P141
Between innovation and tradition: ethnographies of change

Convenors:
Jennifer McDowell (Tohoku Gakuin University)
Location:
Multi Purpose Room
Start time:
17 May, 2014 at 13:30
Session slots:
2

Short abstract:

Through examples of divergent interactions like collecting and protesting within venues of tradition and cultural heritage, this panel contributes to a greater understanding of the processes by which tradition is created, innovated upon, and maintained.

Long abstract:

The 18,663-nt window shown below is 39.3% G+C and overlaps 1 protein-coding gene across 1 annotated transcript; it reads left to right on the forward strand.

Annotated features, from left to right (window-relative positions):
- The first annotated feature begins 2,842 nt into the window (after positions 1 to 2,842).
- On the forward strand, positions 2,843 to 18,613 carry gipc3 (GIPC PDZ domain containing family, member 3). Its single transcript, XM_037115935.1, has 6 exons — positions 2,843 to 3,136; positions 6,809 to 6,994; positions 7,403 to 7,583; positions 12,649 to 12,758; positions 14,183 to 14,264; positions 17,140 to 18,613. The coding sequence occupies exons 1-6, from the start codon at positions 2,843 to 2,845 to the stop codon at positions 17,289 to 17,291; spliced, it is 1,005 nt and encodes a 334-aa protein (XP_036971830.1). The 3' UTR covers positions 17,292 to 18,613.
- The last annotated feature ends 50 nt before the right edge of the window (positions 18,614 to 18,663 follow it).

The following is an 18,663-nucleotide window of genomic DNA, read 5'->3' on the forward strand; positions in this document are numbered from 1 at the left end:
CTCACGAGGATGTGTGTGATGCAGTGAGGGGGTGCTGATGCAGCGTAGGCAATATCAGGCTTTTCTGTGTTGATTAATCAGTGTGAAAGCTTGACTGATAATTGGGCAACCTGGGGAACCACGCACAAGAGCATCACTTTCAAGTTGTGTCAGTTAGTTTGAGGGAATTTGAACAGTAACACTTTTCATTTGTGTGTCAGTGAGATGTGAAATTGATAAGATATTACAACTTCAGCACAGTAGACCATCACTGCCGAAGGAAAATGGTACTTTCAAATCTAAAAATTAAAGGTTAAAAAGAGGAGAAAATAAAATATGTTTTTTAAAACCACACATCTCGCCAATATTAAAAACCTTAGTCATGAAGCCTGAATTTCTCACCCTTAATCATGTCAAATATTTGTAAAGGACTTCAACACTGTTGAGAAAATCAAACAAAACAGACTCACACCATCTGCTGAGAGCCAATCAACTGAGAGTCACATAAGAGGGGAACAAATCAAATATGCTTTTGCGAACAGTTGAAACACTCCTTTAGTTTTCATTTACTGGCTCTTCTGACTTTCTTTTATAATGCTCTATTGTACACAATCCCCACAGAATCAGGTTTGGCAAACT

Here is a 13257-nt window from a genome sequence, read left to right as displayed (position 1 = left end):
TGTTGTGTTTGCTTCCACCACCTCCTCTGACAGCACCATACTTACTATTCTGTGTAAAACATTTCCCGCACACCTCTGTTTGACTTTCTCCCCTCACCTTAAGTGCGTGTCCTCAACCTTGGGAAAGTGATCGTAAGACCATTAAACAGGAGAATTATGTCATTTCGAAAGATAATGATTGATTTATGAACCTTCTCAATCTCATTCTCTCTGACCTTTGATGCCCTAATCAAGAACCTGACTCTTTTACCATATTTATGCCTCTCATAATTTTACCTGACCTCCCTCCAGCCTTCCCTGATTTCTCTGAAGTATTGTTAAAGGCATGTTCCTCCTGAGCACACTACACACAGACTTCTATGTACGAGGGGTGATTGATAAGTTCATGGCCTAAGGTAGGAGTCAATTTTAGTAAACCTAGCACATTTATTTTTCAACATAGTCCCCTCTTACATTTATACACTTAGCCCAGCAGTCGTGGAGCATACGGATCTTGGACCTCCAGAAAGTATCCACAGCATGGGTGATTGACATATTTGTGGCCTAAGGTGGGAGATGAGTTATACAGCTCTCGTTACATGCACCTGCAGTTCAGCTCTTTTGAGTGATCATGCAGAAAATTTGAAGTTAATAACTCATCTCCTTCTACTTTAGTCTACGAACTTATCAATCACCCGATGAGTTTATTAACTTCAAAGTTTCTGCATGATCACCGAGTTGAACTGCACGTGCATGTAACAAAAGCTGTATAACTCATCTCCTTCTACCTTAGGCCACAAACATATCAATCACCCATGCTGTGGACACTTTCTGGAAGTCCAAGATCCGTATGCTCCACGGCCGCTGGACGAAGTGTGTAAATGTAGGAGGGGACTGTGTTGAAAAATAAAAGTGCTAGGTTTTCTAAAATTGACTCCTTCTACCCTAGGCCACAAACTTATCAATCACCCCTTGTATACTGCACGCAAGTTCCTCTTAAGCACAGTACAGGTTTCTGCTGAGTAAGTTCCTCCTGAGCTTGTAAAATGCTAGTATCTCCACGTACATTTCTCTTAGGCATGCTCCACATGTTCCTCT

Anthropology has long been concerned with how human actors negotiate their social worlds especially during times of transition and change, and the props and dialogues they choose during these negotiations. This panel focuses on several diverse cultural topics that contribute to a greater understanding of the processes by which tradition is created, innovated upon, and maintained. Through examples of divergent interactions (collecting, protesting, creating, or preserving) within venues of tradition or cultural heritage, including the appropriation of the past, or the introduction of new, often unwanted, cultural practices into the social milieu, it is hoped a conversation forms around the types of research strategies that these topics require, bringing a fresh approach and perspective to a classic anthropological topic. As communities continue to look to the past for ways to negotiate the present, rally against social change, often in the name of preservation, or openly embrace innovation, the importance of these topics to our anthropological futures is evident. As each panel participant brings a viewpoint from a different point on the spectrum, the discussion is intended to reveal potential convergence of the historic and current attitudes and practices of social interaction. It also affords the opportunity to attempt and delineate some of the overall issues affecting studies of tradition and heritage and, from there, invite participants to offer suggestions as to where we are now and where we might be going next.